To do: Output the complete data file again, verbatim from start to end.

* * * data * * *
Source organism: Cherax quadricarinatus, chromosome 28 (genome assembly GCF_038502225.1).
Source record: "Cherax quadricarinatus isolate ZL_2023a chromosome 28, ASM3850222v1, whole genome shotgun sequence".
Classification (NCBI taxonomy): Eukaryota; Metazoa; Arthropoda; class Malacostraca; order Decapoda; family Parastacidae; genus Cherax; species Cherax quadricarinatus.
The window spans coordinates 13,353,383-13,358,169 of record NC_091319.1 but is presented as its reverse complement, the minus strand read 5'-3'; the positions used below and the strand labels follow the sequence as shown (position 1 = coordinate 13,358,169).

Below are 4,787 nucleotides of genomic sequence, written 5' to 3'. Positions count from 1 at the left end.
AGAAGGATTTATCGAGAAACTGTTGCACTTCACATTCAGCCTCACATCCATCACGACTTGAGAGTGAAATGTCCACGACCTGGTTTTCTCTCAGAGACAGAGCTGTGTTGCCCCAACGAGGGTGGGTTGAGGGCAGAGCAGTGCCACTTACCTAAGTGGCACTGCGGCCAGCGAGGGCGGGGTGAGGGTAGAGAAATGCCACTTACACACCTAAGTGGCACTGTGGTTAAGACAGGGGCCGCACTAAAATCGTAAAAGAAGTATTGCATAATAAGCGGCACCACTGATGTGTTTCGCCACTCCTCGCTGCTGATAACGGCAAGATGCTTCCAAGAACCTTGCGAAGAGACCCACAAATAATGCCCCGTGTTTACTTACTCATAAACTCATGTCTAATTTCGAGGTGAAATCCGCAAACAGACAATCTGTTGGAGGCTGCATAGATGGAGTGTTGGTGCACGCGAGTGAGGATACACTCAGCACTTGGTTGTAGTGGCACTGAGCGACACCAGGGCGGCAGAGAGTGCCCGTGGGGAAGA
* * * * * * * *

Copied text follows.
Source organism: Cherax quadricarinatus, chromosome 28 (genome assembly GCF_038502225.1).
Source record: "Cherax quadricarinatus isolate ZL_2023a chromosome 28, ASM3850222v1, whole genome shotgun sequence".
Classification (NCBI taxonomy): Eukaryota; Metazoa; Arthropoda; class Malacostraca; order Decapoda; family Parastacidae; genus Cherax; species Cherax quadricarinatus.
The window spans coordinates 13,353,383-13,358,169 of record NC_091319.1 but is presented as its reverse complement, the minus strand read 5'-3'; the positions used below and the strand labels follow the sequence as shown (position 1 = coordinate 13,358,169).

Below are 4,787 nucleotides of genomic sequence, written 5' to 3'. Positions count from 1 at the left end.
AGAAGGATTTATCGAGAAACTGTTGCACTTCACATTCAGCCTCACATCCATCACGACTTGAGAGTGAAATGTCCACGACCTGGTTTTCTCTCAGAGACAGAGCTGTGTTGCCCCAACGAGGGTGGGTTGAGGGCAGAGCAGTGCCACTTACCTAAGTGGCACTGCGGCCAGCGAGGGCGGGGTGAGGGTAGAGAAATGCCACTTACACACCTAAGTGGCACTGTGGTTAAGACAGGGGCCGCACTAAAATCGTAAAAGAAGTATTGCATAATAAGCGGCACCACTGATGTGTTTCGCCACTCCTCGCTGCTGATAACGGCAAGATGCTTCCAAGAACCTTGCGAAGAGACCCACAAATAATGCCCCGTGTTTACTTACTCATAAACTCATGTCTAATTTCGAGGTGAAATCCGCAAACAGACAATCTGTTGGAGGCTGCATAGATGGAGTGTTGGTGCACGCGAGTGAGGATACACTCAGCACTTGGTTGTAGTGGCACTGAGCGACACCAGGGCGGCAGAGAGTGCCCGTGGGGAAGA